BioGalleries Living Bacteria
Living Bacteria Through The Microscope
Photomicrographs by Bruce J. Russell and David Denning

Bacteria are everywhere, yet how many people have ever seen one? We eat bacteria, they are all over our skin, they help us digest food, some make us sick, and they allow our planet to survive by breaking down all of the organisms that die. They are ‘invisible’ partners and enemies - yet how well do we know them?

Most students have seen great scanning electron photographs of bacteria in a book – excellent for showing the basic rod-like form of many bacteria, but how much do these photographs really tell us about the living world of the bacteria?

In this gallery we present an array of frames of bacteria and cyanobacteria taken from our digital video files. Like any other group of organisms, bacteria exhibit an amazing diversity in form and they even show a variety of behaviours. Our gallery portrays some of the remarkable diversity of the group, but to understand bacteria behaviour, you'll need to view live action video.

Streptomyces, an elongated bacterium used in making antibiotics Fischerella - a branching filamentous cyanobacteria. It is also known as Stigonema Cylindrospermum - a filamentous cyanobacterium oftwen common in fresh water 8-micron bacterial rods, swimming up a gradient Spirilliform bacteria with flagella found in rotting carcass of a bryozoan colony 12-micron rods, from pond culture - one individual is dividing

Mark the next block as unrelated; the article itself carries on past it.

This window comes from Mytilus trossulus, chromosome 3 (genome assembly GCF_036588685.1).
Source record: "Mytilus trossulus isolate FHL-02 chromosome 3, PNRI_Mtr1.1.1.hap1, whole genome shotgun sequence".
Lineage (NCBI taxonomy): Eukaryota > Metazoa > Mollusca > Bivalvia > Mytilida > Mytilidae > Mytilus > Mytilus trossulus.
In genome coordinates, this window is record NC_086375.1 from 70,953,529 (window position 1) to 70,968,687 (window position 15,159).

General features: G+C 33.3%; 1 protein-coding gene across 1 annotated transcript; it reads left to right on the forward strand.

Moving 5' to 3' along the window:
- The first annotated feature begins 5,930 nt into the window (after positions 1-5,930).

Spirulina, a cyanobacteria - This species is cultured for a food supplement. (video shows movement) Symbiotic bacteria living inside an Amoeba. The probably provide food and metabolism for the host. 40-micron bent rods from pond culture Beggiatoa can metabolize sulfur compunds. (The refractile franules seen here are crystals of excreted sulfur) Glaucocystis - These cellls harbor cyanobacteria symbionts Rhizobium - a symbiotic, nitrogen-fixing bacterium from the root nodules of a pea
Lymgbya - A large filamentous cyanobacterium A long rod bacteria living attached to the swimming antannae of a freshwater copepod Vibrio fischeri - A light-producing (bioluminescent) bacterium Giant rod-shaped bacteria (50 microns) from a rotting plant culture Spiral (Spirilliform) bacteria with flagella at each end. (Clearly seen in our video footage) Bacillus subtilis - A rod bacterium from the soil. It produces the antibiotic, bacitracin
Dense filamentous bacteria in a pond culture, with Paramecium E. Coli - 4-micron bacteria. A common symbiont found in the digestive tracks of animals Oscillatoria - a common filamentous cyanobacteria growing as large filaments Sarcina - A non-motile aerobic bacterium Rod bacteria living attached to a strand of filamentous algae
Long rod bacteria with spores forming at one end Lactobaccilus? - these chains of bacteria make yogurt out of milk A spirochete bacterium from a pond culture A dense culture of rod-like bacteria concentrated in a culture of pond water Anabaena - a cyanobacterium When present in domestic water supplies, this species imparts a swampty taste In pond water culture - Long bacteria rods aggregating along the edge of a thick mat of smaller rods

For our popular program that examines the classification and evolution of bacteria as one of the three Domains, see our series, The Domains Of Life. We also have available an excellent overview of bacteria - BRANCHES ON THE TREE OF LIFE - VIRUSES AND BACTERIA .



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All our video products have colorful and revealing video previews.
 
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